In the UK there has been a lot of discussion around the fact that ethnic minorities are disproportionately affected by the virus, along with men, with some MPs (Labour mostly) claiming the virus is racist. Despite calls for the Government to set up an inquiry as to why, generally with the aim of making it political and somehow the Government’s fault, the opposition are ignoring evidence of research from a variety of institutions and hospitals, including Trinity College in Dublin (the most comprehensive study I have seen so far) which states that vitamin D deficiency impacts how severe the symptoms are.

It is already acknowledged in the UK that ethnic minorities tend to have lower vitamin D levels than the white population, thus putting them more at risk. Also, in my area at least, it tends to be the immigrant population (Africans and Middle Eastern mainly, but also some Eastern Europeans) that have not been adhering to the lockdown rules, this may also have an impact on those communities.

So, the UK lockdown, or should I say lockdown lite. With the exception of the Government ordering some businesses to close and enforcing of social distancing, in general most of the lockdown was a guidance only, and nowhere near as severe as much of Europe – though not as relaxed as Sweden. The Government were advised by a group that included scientists, medical professionals and behavioural scientists, when the lockdown was brought in it was expected about 70% of the population would adhere to it, and that the 30% who didn’t would be able to aid the economy and eventual economic recovery.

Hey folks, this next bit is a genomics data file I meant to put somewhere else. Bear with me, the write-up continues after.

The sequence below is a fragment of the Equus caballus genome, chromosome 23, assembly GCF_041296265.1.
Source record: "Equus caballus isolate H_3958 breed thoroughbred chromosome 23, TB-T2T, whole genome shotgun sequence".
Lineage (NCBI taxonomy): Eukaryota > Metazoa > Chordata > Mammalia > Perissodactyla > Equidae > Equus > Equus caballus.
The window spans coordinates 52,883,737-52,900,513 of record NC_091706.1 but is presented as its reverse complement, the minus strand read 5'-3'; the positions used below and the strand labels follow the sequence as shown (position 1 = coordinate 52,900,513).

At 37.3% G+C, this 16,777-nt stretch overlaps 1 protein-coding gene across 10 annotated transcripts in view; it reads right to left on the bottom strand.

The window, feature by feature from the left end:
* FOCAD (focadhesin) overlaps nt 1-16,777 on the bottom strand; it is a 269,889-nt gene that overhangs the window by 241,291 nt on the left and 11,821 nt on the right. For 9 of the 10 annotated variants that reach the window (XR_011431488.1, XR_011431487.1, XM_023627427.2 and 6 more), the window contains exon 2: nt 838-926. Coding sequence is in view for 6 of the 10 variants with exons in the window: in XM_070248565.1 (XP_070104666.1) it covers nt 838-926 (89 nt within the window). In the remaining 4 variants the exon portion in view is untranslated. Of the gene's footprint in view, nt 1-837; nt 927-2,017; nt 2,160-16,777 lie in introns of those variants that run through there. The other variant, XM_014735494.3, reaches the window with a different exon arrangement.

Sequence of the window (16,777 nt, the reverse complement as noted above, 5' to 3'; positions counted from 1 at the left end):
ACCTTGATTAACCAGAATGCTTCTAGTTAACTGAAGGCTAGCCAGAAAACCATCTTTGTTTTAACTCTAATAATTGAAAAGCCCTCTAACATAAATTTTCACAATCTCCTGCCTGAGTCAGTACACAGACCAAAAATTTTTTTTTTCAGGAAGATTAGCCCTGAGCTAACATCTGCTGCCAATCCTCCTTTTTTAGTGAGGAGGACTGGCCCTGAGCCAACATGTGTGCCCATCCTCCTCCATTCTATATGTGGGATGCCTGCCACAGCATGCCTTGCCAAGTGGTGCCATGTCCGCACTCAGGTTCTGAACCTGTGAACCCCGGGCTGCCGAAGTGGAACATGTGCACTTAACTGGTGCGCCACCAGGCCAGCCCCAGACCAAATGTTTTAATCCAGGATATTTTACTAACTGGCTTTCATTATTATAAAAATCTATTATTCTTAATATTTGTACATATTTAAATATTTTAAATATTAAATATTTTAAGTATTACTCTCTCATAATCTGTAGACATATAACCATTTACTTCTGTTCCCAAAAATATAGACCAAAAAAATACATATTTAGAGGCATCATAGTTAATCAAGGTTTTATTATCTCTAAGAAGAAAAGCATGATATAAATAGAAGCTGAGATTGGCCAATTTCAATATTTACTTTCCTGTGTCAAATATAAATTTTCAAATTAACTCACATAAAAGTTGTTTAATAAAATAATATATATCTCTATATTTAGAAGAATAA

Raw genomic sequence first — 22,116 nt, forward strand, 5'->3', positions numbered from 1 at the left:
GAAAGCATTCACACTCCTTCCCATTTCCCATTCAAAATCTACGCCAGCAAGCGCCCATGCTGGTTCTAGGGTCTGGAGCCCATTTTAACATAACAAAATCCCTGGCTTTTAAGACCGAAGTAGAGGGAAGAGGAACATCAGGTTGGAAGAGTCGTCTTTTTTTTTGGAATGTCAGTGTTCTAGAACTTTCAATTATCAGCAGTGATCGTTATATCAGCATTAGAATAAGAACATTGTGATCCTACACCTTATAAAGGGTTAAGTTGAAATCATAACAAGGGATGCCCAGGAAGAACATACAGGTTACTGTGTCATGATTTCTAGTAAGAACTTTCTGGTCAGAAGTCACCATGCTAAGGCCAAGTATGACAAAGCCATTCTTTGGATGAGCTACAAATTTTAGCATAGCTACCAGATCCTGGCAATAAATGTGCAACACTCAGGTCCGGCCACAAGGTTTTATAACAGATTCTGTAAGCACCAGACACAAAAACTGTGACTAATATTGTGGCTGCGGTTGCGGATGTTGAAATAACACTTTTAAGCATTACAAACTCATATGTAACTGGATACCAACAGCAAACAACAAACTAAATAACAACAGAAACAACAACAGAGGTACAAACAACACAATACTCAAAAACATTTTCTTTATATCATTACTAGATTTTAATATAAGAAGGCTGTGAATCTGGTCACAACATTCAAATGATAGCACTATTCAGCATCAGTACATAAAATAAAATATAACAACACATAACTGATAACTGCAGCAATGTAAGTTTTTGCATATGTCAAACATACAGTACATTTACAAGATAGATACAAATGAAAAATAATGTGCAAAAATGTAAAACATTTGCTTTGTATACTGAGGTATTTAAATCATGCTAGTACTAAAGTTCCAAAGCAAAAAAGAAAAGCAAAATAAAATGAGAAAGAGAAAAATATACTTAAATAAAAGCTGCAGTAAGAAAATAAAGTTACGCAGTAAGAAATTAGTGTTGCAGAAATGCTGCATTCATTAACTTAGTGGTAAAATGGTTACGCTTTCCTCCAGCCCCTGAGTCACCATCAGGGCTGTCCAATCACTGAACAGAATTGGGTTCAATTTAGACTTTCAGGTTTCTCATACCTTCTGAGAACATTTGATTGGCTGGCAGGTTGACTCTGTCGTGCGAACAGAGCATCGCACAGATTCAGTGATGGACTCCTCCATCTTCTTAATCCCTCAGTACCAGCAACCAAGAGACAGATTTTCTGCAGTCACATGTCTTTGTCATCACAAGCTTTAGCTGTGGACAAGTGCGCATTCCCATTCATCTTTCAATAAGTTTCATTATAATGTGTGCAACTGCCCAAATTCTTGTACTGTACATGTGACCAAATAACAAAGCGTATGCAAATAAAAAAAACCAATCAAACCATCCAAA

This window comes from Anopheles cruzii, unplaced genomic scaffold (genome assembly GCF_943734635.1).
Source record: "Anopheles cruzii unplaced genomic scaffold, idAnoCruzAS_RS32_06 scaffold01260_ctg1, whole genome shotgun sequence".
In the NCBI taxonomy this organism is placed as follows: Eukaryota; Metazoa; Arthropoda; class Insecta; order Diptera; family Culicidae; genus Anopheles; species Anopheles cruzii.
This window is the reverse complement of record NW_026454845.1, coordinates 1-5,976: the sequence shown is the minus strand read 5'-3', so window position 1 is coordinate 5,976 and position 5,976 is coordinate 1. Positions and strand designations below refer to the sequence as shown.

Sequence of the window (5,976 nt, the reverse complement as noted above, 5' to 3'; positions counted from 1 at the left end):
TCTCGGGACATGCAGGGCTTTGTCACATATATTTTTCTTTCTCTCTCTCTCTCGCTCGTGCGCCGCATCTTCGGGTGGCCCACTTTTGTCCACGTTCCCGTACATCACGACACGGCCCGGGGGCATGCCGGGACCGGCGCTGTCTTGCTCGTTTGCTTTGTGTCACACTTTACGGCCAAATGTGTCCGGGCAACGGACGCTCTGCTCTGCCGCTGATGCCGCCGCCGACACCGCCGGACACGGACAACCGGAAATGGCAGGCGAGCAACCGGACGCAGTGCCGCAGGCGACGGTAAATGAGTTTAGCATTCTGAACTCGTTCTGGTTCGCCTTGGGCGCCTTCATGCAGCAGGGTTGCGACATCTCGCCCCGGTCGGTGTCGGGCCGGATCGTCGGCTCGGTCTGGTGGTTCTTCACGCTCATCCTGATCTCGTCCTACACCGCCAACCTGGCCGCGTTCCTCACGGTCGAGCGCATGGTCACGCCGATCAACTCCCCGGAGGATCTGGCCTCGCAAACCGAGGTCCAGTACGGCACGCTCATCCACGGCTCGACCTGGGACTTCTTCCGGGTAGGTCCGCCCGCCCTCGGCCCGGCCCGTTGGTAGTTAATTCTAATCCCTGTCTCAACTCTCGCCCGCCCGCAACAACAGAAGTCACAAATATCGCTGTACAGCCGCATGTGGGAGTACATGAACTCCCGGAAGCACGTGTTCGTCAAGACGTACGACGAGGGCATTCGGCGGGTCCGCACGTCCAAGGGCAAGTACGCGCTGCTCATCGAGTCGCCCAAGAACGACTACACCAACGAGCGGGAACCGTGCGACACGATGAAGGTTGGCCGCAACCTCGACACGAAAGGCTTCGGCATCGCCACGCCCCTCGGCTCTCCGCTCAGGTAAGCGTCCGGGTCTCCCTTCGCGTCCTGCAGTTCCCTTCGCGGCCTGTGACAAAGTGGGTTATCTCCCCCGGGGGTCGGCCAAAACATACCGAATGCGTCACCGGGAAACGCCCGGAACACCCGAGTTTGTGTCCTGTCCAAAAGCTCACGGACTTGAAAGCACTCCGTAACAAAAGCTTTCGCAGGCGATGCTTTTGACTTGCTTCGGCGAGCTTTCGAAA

As they say, the best laid plans of mice and men often go awry, and this did. Over 80% of the population adhered to the lockdown, and now over 60% are too scared to go out, or return to any form of normal life. The struggle the Government has is to convince the population to return to a form of normal life.

Which brings me to the easing. Despite reporting (and G’s article above), the PM’s plan is in general quite clear about things, if a little complicated. In short he is putting some of the responsibility onto the population of what they do or don’t do, instead of telling everyone how they should behave.

The basics are:

  • If you are unable to work, and your workplace is open, then return to work;